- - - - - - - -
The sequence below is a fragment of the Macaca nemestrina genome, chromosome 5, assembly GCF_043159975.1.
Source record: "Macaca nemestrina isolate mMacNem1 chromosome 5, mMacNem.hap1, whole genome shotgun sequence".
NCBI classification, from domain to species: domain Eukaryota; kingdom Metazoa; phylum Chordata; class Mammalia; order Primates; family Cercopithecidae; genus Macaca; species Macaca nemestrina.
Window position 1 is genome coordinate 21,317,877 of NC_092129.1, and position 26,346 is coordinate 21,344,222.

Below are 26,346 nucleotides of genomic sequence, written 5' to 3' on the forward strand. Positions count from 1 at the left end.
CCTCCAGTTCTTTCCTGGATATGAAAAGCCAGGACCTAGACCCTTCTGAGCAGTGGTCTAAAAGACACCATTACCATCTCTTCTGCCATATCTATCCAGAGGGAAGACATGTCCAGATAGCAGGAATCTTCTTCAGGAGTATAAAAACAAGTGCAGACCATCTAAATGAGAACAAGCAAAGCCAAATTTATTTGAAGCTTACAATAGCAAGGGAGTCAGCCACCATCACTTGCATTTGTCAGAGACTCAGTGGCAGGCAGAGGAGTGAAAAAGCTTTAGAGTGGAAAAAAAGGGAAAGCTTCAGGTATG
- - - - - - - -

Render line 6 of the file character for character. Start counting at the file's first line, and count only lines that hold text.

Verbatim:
CCTCCAGTTCTTTCCTGGATATGAAAAGCCAGGACCTAGACCCTTCTGAGCAGTGGTCTAAAAGACACCATTACCATCTCTTCTGCCATATCTATCCAGAGGGAAGACATGTCCAGATAGCAGGAATCTTCTTCAGGAGTATAAAAACAAGTGCAGACCATCTAAATGAGAACAAGCAAAGCCAAATTTATTTGAAGCTTACAATAGCAAGGGAGTCAGCCACCATCACTTGCATTTGTCAGAGACTCAGTGGCAGGCAGAGGAGTGAAAAAGCTTTAGAGTGGAAAAAAAGGGAAAGCTTCAGGTATG